I agree we need a better way to represent relationships in games beyond the sex act as the 'end of the quest'. How about we also complain about how Games do not show the user any real life experiences at all? Relationships are at the bottom of the bucket of things that could mess with young gamers minds. I mean, RPGs use an XP system which is a classic commodity and collection model, aren't we trivialising life experiences from the very start? Some perspective is needed.

    In GTA4 sex is used as payment to achieve the reward. You have to entertain and then root the girlfriends to achieve rewards like unlocking a Pimp costume.

    So what does that say about RL? Fuck my wife and she'll make me a sammich???

    Alex Raymond needs to get laid. Or some perspective. Or both.

    And I'm seconding Matfei's "Ugh". I also don't have the time or energy to waste picking apart a seriously flawed perspective. Like the "racism" in RE4, look for what you want to see and you'll see it.

    Sex is one of the reasons games get banned in Australia, not when it's used as reward but when it leads to rewards itself. The problem is just about all computer games have mechanics that operate on an action=reward basis, therefore this barrier in classification is ridiculous, what is movies in which sex advances the plot were banned? The fact that the trivialization of sex (ie it's simply a reward for doing other things and the end goal) rather than having it as an action itself that has consequences, is encouraged by our classification system is even worse.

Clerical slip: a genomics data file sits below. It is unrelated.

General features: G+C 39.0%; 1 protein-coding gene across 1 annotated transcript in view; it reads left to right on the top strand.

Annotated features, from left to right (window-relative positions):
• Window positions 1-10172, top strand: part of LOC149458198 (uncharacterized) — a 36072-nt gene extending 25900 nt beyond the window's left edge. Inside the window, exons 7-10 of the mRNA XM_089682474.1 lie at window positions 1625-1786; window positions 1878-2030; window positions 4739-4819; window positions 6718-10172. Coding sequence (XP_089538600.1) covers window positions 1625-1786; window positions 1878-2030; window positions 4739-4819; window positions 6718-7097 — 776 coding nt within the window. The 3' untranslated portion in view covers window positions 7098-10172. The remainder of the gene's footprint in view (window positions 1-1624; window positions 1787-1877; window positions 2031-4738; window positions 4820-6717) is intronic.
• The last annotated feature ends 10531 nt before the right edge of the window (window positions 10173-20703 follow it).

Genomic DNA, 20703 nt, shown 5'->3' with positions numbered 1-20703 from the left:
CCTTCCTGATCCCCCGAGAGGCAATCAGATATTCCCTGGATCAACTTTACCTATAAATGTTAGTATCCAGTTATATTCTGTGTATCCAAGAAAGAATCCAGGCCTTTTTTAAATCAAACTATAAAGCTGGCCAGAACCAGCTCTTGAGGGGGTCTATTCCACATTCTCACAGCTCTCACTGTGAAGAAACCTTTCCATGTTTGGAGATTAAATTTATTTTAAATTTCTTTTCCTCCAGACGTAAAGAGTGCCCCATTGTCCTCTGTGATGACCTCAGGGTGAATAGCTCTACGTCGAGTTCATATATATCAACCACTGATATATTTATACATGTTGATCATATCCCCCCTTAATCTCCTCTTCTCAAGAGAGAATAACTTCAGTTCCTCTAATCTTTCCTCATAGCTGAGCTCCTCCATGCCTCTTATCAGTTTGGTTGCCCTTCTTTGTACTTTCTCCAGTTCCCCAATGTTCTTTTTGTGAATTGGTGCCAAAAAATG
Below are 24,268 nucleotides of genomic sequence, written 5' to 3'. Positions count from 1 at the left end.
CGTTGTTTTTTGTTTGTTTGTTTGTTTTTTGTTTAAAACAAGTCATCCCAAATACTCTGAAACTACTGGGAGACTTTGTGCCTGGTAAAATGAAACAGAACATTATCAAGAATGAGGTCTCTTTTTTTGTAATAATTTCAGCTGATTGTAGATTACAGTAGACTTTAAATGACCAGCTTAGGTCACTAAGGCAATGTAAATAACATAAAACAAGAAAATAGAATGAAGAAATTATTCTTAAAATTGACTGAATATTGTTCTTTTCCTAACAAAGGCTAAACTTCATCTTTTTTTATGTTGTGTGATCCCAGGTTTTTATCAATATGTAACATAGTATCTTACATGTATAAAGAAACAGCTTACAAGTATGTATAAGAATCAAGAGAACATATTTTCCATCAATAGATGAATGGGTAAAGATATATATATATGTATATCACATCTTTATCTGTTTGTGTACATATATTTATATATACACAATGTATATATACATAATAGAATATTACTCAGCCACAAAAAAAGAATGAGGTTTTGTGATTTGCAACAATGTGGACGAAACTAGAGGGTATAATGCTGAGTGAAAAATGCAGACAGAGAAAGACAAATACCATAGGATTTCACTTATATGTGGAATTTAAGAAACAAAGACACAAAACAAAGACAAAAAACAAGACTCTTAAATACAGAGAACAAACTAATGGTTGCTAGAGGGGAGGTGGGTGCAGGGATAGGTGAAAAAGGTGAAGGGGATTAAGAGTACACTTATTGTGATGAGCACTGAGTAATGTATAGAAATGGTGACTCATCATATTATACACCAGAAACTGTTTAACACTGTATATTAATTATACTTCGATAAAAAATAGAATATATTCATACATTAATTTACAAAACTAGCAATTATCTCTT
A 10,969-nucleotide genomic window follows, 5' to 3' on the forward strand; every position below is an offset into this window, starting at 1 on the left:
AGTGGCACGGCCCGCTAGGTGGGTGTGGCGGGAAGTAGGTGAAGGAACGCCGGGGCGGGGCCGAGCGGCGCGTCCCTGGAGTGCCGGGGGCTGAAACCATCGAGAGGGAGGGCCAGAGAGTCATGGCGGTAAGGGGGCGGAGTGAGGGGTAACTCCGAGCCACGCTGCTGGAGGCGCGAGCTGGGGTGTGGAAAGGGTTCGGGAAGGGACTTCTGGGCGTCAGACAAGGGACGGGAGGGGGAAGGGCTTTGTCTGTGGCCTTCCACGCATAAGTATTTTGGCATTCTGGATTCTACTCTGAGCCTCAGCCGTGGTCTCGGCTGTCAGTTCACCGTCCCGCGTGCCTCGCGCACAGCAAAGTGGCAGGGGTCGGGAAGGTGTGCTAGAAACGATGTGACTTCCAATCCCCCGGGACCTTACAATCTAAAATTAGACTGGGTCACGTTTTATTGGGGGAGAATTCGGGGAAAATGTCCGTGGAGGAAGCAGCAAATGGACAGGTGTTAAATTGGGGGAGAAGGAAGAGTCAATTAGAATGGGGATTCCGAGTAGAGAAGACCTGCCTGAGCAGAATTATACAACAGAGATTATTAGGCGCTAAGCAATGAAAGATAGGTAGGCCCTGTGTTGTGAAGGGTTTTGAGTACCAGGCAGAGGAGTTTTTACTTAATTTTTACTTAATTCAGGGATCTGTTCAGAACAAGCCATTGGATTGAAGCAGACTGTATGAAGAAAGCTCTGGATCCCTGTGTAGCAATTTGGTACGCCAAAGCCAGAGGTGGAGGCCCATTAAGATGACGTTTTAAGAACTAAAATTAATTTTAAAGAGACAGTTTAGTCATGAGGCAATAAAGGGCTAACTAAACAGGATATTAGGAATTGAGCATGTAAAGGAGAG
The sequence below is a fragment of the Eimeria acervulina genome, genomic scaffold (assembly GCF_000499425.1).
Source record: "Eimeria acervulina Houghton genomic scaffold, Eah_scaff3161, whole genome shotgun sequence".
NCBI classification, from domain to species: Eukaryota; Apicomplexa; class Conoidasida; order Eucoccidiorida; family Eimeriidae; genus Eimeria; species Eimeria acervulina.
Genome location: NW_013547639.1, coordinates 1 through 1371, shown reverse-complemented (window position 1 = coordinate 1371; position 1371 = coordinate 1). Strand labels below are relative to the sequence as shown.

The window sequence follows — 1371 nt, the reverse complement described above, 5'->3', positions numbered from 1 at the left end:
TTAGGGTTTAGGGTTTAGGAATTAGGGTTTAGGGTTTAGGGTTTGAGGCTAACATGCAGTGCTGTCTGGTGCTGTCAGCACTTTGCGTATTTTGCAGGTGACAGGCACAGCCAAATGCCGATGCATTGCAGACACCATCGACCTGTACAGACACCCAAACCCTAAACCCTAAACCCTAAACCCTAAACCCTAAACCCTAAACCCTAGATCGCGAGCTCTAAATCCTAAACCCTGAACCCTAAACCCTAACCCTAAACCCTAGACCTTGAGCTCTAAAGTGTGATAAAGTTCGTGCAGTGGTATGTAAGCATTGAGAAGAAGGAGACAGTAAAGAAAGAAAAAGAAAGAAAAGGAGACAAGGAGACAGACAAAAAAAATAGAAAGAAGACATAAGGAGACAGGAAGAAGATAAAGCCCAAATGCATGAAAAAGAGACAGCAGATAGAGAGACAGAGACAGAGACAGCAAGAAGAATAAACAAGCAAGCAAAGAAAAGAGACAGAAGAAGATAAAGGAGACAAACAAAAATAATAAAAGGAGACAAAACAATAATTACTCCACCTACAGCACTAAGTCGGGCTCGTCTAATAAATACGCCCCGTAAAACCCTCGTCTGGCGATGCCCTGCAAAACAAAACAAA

I do by the way agree with this article, especially in it's criticism of the MTV article, the cut out a lot of female npc dialogue but kept all the sex? they didn't like the fact a man becuase he cried? Seriously this is why games aren't progressing in the realm of maturity.

    In Mass Effect, you CAN play as a woman. Where are all the complaints about "exploitation of Kaidan Alenko"?

    Also, in Mass Effect, you CAN engage in a (aesthetically, if not metaphysically) lesbian relationship when you are playing as a woman. Where are the complaints about this being "one woman commodifying another"?

    If a relationship depicted in a game had "sex as the means to an end" (i.e. like GTA San Andreas), then that game would be criticized for making the sex exploitative. On the other hand, when a game has "sex as the end of the relationship" (like Mass Effect) then it gets treated as if women are just 'sexual vending machines.'